Home » india news » Food for thought: Why Paswan's idea to curb restaurant servings is in bad taste

Food for thought: Why Paswan's idea to curb restaurant servings is in bad taste

Ranjan Crasta | Updated on: 11 April 2017, 19:48 IST

Given the recent spate of statements from BJP leaders about banning beef consumption, it's clear that the BJP government intends to regulate what you eat. However, in a bizarre new twist, it turns out that the government also wants to regulate exactly how much you eat.

Ram Vilas Paswan, Minister for Consumer Affairs, Food and Public Distribution Minister, has announced that the government will attempt to put curbs on food portions at restaurants. After all, with drought hitting large parts of the country, there are only so many Amit Shahs our farmers can support. Even less so when they're forced to travel to Delhi and streak the Prime Minister's Office .

Paswan announced that the government will attempt to put curbs on food portions at restaurants.

But that isn't even why Paswan is trying to go down this route, instead, as with seemingly all moves made by NDA government functionaries, it is aimed at pleasing the Prime Minister. Paswan announced that the move is because “The PM is worried about food wastage”, and comes some two weeks after PM Narendra Modi's Mann ki Baat, where he lamented the wastage of food at functions.

That Paswan had two weeks to find away to curry favour with Modi, and only managed to think up a way to reduce the portions of curry served is a worrying indictment of just how shortsighted a minister he is.

Serious problem, silly solution

Food wastage is a very serious problem in India, that is beyond dispute. In the 2016 World Hunger Report, India placed a miserable 97 out of 118 developing countries. According to the report, over a quarter of the world's undernourished population resides in India. That should make any country with pretensions of progress take note, and Modi was in the right when he flagged the issue. Pawan's approach to the problem, however, is more laughable than laudable.

In the 2016 World Hunger Report, India placed 97 out of 118 developing countries.

Speaking to the press, Paswan sounded less like a minister trying to solve a major problem, and more like an angry restaurant patron who wasn't allowed to parcel his left overs. “If a person can eat only two prawns, why should he or she be served six? If a person eats two idlis, why serve four! It’s wastage of food and also money people pay for something that they don’t eat,” said Paswan, adding, “You go to a Chinese restaurant; they give you so much (of food).”

His statement raises a few questions – who finds two prawns sufficient? Has Paswan never visited a restaurant that allows for packing leftovers? And, if he has, why isn't the solution then to order restaurants to pack leftovers?

But, above all of these, it raises one far more important question – does Paswan even understand the issue? Because, the fact is that restaurant leftovers play a very small part in food wastage. The real reasons are present in a government-commissioned report you'd hope a member of Modi's Cabinet would bother to read.

Storage problems

While Paswan thinks India's food wastage problem is because we're unable to stomach more than two prawns, a report by the Ministry of Food Processing Industries would beg to differ. The report, released just last year, shows that while over Rs 92,000 crore of agricultural produce is wasted each year (according to 2012-13, and 2014 prices), the cause of this isn't restaurants.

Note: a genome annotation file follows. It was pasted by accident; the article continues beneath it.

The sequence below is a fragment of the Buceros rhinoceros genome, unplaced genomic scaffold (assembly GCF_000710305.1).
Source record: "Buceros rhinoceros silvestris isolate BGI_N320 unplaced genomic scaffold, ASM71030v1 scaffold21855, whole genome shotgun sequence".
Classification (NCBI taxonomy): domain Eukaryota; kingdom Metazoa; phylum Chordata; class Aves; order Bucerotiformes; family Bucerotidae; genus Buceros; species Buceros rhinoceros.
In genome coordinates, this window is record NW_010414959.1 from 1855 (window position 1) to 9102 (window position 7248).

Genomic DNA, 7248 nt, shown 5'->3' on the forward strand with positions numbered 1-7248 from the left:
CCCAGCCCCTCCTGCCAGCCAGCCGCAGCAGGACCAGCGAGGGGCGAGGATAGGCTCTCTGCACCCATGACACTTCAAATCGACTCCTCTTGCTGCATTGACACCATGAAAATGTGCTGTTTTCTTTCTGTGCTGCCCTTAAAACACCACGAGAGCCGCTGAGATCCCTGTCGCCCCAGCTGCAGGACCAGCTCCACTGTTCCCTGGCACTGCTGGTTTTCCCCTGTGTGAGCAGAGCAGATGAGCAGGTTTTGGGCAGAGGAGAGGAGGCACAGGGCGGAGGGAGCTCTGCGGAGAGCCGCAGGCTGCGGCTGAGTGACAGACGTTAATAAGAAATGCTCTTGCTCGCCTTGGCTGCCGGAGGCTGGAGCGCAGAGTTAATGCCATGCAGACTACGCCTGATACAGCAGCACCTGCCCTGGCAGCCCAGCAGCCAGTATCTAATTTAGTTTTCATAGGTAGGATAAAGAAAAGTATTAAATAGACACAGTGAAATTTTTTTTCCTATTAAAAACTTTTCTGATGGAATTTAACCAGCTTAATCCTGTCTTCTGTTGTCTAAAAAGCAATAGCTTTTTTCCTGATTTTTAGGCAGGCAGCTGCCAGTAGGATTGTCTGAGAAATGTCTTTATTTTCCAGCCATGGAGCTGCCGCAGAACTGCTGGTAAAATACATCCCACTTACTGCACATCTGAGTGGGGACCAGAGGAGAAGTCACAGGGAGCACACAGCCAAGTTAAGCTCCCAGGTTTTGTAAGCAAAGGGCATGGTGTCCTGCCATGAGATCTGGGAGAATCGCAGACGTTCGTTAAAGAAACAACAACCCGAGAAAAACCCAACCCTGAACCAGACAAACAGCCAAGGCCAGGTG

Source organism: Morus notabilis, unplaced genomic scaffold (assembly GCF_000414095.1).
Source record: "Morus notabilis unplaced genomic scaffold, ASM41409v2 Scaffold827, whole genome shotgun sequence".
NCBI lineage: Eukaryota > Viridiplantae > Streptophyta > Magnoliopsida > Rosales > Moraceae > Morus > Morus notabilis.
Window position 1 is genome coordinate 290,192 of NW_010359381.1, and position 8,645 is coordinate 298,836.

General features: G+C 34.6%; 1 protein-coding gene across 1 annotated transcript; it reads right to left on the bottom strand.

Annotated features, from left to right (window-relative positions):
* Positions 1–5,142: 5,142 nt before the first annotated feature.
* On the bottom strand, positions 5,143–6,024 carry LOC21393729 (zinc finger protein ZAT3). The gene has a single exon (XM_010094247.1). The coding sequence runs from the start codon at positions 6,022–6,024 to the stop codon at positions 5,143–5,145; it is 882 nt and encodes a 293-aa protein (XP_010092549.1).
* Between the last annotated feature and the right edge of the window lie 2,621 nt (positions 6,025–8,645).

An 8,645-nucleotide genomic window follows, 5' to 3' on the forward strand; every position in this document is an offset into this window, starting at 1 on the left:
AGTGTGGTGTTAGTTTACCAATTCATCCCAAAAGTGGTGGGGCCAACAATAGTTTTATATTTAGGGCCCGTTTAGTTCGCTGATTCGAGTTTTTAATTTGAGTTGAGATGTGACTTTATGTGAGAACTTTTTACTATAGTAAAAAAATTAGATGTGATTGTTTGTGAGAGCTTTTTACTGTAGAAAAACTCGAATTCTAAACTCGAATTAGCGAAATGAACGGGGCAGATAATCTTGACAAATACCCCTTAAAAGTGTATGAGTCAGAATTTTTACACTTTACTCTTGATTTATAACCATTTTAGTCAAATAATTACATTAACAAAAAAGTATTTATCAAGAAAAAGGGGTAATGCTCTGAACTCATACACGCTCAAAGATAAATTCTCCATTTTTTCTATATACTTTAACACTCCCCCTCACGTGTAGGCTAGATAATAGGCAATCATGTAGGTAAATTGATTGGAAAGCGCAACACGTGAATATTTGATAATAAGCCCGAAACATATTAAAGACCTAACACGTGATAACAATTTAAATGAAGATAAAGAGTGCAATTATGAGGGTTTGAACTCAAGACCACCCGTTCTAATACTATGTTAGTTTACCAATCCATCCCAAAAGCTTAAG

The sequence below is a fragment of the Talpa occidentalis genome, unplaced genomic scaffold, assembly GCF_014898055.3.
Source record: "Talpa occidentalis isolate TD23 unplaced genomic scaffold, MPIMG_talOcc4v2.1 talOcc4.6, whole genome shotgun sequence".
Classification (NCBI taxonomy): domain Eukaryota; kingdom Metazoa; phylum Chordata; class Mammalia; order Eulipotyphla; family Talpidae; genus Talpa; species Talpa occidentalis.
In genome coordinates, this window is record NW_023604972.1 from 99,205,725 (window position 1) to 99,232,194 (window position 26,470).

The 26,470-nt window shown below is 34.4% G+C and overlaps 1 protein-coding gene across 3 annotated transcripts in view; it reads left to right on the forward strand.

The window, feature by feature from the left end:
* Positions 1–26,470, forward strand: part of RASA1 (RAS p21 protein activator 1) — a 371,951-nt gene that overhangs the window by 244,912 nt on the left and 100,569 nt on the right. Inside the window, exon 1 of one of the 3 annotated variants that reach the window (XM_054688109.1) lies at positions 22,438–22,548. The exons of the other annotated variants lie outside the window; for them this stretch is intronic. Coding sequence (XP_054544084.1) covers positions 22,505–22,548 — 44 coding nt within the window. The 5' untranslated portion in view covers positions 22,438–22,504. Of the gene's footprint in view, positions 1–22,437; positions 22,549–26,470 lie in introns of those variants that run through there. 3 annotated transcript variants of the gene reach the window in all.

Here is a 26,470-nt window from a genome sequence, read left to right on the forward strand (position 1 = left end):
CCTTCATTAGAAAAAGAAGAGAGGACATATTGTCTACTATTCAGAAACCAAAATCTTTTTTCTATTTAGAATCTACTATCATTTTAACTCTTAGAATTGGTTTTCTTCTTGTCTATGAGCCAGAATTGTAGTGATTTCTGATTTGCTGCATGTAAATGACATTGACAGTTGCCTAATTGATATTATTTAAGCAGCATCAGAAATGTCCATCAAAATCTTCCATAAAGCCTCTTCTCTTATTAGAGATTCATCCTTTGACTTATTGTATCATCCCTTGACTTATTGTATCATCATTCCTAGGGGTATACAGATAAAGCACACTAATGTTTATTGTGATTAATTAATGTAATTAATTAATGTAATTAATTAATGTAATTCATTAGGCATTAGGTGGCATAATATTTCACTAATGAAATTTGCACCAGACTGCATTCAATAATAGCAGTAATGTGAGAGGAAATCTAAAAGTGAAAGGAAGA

Instead, as the report makes clear, the major culprits of this massive wastage are India's lack of proper infrastructure to transport and store food. In fact, a 2012 report had placed India's cold storage requirement at 61 million tonnes then, while India's cold storage capacity in 2014 was just over half that, even as produce increased.

Over Rs 92,000 crore of agricultural produce is wasted each year, but not because of hotels.

The other components involved in the preservation and transport of agricultural harvest are similarly lacking. A study by the National Centre for Cold-chain Development showed that the country is severely lacking in pack-houses for produce, transport for the same, and ripening chambers. In all of these cases the gap between what exists and what is required is over 85%, with the gap between required pack-houses and existing ones a mind-boggling 99.6%.

However, Paswan has decided to go with the path of least efficience. By attempting to micro-manage restaurants, instead of fixing the actual problems, he's putting the onus of a serious problem on restaurateurs, while ignoring the government's culpability in the problem. And, even if the wise minister wants to stick his nose in the restaurant business, maybe go about it by creating food banks, and services that collect waste food from hotels to give to the poor.

But if he's going to be coming up with silly solutions, instead of actual ones, we have a few suggestions:

1) Force fellow politicians to go on diets, leaders, after all, should lead by example.

2) Subsidise bariatric surgery, you can name the scheme after either Nitin Gadkari or Arun Jaitley

3) Stop politicians from inviting thousands of guests for gaudy weddings.

4) Close the parliamentary canteen and carry tiffin boxes instead

5) Tell temples to stop using offerings of milk, ghee, rice, and the like. Or put curbs on it based on how much Gods can eat. After all,  if a God can drink only two cups of milk, why should he or she be served six? If a God eats two spoons of ghee, why serve four! It’s wastage of food.

First published: 11 April 2017, 19:12 IST